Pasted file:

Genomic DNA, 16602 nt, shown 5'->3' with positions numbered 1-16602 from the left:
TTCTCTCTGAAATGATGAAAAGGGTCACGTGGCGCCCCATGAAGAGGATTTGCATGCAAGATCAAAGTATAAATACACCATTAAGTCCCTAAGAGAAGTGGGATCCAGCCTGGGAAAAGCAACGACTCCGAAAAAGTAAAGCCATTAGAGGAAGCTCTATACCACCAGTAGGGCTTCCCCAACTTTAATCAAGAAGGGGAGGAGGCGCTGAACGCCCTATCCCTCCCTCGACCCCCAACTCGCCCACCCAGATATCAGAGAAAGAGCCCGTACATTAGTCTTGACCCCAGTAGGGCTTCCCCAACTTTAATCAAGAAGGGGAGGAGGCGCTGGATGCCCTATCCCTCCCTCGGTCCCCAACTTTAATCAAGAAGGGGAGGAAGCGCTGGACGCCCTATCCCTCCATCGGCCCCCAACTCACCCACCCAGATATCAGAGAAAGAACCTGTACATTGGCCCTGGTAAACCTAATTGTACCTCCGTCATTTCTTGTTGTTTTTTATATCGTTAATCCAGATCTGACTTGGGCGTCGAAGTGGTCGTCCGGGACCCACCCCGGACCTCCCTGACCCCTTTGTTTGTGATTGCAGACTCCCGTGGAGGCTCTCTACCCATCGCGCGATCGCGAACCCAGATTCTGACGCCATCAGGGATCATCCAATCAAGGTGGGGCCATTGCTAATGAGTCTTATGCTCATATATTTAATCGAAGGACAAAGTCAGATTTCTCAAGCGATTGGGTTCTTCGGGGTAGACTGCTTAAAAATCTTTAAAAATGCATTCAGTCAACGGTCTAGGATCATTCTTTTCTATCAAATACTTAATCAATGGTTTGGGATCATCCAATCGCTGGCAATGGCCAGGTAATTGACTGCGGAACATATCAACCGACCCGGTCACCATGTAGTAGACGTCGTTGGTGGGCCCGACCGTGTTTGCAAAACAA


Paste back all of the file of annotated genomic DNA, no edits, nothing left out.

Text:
Genomic DNA, 16602 nt, shown 5'->3' with positions numbered 1-16602 from the left:
TTCTCTCTGAAATGATGAAAAGGGTCACGTGGCGCCCCATGAAGAGGATTTGCATGCAAGATCAAAGTATAAATACACCATTAAGTCCCTAAGAGAAGTGGGATCCAGCCTGGGAAAAGCAACGACTCCGAAAAAGTAAAGCCATTAGAGGAAGCTCTATACCACCAGTAGGGCTTCCCCAACTTTAATCAAGAAGGGGAGGAGGCGCTGAACGCCCTATCCCTCCCTCGACCCCCAACTCGCCCACCCAGATATCAGAGAAAGAGCCCGTACATTAGTCTTGACCCCAGTAGGGCTTCCCCAACTTTAATCAAGAAGGGGAGGAGGCGCTGGATGCCCTATCCCTCCCTCGGTCCCCAACTTTAATCAAGAAGGGGAGGAAGCGCTGGACGCCCTATCCCTCCATCGGCCCCCAACTCACCCACCCAGATATCAGAGAAAGAACCTGTACATTGGCCCTGGTAAACCTAATTGTACCTCCGTCATTTCTTGTTGTTTTTTATATCGTTAATCCAGATCTGACTTGGGCGTCGAAGTGGTCGTCCGGGACCCACCCCGGACCTCCCTGACCCCTTTGTTTGTGATTGCAGACTCCCGTGGAGGCTCTCTACCCATCGCGCGATCGCGAACCCAGATTCTGACGCCATCAGGGATCATCCAATCAAGGTGGGGCCATTGCTAATGAGTCTTATGCTCATATATTTAATCGAAGGACAAAGTCAGATTTCTCAAGCGATTGGGTTCTTCGGGGTAGACTGCTTAAAAATCTTTAAAAATGCATTCAGTCAACGGTCTAGGATCATTCTTTTCTATCAAATACTTAATCAATGGTTTGGGATCATCCAATCGCTGGCAATGGCCAGGTAATTGACTGCGGAACATATCAACCGACCCGGTCACCATGTAGTAGACGTCGTTGGTGGGCCCGACCGTGTTTGCAAAACAA